Larger corporations often establish a shared service organization (SSO) to manage intercompany transactions, including presentment and payment of invoices, because this approach can be more efficient by centralizing the accounting for the transaction, which often goes beyond simple economies of scale. However, unless the process is managed well, an SSO can cause delays in payments and official filings (which can result in fees and penalty assessments) as well as create unnecessary tax or regulatory issues. In theory, the selling and buying events are simply mirror images but that is not always the case in reality. The transactions might be booked by their respective accounting departments on different dates, at different prices, with different terms and conditions. The items on the sales and purchase orders also may not agree exactly or there might be errors in the harmonized system export codes. Corporations can avoid these potential issues through effective process and data management that scales to their volume and geographic requirements.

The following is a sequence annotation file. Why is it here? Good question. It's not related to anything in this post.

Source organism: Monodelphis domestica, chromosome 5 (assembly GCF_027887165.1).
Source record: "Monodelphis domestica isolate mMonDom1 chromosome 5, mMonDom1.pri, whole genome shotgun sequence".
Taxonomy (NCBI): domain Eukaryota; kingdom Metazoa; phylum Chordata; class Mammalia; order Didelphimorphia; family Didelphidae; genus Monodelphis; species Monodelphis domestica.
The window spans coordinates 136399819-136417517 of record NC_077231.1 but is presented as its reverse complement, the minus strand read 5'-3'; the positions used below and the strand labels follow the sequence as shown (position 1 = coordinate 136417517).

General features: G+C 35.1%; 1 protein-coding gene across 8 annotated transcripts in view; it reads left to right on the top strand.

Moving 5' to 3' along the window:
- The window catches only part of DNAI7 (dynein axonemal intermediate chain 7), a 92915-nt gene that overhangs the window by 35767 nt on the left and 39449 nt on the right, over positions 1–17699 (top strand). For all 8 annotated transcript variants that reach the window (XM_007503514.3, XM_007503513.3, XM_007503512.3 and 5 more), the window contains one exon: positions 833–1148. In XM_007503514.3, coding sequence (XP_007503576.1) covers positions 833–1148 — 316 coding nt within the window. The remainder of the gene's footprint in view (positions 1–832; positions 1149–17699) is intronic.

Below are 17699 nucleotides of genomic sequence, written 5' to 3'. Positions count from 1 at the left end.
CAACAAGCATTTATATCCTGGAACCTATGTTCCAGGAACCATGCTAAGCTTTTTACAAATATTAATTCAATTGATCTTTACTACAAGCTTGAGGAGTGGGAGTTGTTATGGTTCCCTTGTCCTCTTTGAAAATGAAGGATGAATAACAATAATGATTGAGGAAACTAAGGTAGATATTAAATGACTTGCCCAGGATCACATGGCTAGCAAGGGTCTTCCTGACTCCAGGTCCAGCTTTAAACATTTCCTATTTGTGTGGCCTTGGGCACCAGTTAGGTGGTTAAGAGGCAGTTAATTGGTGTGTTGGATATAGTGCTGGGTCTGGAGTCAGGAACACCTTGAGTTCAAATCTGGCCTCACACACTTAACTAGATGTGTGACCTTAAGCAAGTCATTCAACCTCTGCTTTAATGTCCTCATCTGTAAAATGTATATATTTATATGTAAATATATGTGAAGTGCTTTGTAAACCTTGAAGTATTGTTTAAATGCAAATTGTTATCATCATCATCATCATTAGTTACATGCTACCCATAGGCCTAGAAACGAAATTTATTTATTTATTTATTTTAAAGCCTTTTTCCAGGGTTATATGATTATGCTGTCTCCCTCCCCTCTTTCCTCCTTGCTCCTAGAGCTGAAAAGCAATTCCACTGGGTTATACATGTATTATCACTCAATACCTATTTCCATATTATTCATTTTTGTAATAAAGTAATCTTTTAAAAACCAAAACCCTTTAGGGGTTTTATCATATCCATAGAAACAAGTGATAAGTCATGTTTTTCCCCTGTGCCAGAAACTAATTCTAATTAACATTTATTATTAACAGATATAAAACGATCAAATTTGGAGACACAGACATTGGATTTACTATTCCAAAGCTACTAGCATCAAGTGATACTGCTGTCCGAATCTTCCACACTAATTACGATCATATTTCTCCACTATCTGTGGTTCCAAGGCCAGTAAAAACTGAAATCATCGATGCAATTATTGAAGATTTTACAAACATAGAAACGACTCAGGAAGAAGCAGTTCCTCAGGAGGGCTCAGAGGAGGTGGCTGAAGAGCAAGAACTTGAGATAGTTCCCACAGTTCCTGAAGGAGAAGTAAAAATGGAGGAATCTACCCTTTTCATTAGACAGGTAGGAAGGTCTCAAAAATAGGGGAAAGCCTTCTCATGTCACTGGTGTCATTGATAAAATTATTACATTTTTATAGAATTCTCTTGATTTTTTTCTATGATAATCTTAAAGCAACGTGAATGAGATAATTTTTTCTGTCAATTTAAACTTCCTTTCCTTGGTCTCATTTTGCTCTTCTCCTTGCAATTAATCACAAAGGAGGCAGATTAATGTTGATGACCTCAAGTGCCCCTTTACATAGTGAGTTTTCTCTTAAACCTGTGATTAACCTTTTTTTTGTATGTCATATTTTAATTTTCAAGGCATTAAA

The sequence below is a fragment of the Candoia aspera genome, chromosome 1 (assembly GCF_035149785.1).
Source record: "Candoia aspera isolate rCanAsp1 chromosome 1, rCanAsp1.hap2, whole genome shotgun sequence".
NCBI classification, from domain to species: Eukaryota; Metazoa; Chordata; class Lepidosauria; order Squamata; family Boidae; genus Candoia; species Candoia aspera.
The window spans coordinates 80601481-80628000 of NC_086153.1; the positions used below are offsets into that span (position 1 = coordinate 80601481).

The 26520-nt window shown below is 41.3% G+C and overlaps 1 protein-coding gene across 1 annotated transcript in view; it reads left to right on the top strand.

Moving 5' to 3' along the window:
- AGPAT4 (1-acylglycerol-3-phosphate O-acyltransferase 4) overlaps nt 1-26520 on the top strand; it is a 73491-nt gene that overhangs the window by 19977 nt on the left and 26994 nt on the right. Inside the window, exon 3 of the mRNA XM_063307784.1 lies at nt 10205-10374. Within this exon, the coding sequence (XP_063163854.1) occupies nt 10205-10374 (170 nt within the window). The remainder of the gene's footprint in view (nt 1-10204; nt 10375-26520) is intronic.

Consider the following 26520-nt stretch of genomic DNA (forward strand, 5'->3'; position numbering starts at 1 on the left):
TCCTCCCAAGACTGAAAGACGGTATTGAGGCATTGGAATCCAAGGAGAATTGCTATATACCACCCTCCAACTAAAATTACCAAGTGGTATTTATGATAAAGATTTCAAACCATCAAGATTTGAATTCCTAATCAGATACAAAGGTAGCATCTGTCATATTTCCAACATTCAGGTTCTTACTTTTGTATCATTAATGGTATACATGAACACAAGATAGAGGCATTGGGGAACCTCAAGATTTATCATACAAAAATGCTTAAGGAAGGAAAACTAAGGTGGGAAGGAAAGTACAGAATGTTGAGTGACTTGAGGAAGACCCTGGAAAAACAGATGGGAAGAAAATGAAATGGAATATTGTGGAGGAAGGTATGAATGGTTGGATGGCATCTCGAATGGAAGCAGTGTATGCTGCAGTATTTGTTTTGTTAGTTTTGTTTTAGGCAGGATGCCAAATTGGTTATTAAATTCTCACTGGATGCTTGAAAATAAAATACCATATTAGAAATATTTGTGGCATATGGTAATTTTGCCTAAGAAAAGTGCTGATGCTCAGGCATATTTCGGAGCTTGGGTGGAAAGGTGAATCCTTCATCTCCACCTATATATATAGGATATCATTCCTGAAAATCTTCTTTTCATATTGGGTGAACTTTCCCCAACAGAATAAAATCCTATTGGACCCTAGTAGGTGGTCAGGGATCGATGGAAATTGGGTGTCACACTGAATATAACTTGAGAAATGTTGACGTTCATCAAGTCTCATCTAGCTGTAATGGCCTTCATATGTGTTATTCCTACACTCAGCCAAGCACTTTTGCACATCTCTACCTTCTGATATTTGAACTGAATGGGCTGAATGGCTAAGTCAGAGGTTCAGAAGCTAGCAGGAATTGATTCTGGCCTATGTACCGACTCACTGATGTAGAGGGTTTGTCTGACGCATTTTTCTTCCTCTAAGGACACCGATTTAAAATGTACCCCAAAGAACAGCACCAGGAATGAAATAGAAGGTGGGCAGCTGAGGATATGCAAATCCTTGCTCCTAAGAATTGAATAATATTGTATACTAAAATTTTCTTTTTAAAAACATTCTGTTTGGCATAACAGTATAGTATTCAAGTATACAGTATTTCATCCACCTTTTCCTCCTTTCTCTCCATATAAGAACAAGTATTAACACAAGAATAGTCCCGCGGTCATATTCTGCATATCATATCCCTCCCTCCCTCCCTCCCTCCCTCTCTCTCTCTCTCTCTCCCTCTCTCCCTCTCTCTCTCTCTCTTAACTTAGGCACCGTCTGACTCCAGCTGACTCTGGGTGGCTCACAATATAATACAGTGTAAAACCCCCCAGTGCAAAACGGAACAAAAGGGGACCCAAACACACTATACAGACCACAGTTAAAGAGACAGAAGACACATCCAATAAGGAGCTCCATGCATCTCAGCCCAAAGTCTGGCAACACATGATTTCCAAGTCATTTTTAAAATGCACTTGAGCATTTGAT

Large corporations need a system that captures the required attributes of intercompany agreements and streamlines intercompany dispute resolution, as well as handles taxes with an integrated tax engine to maximize tax deductibility by reducing stranded costs. Controlled and consistent tax calculations diminish the possibility of errors and make tax defense faster and easier. Moreover, all multinational activities require filings and, increasingly, national governments are demanding tax-compliant invoices be submitted to their tax authorities to limit VAT fraud and errors that reduce their revenue. For corporations domiciled in the U.S., there are complications caused by the base erosion and anti-abuse tax (BEAT) that apply to otherwise deductible payments for interest, royalties and some services used to shift profits to lower-tax jurisdictions.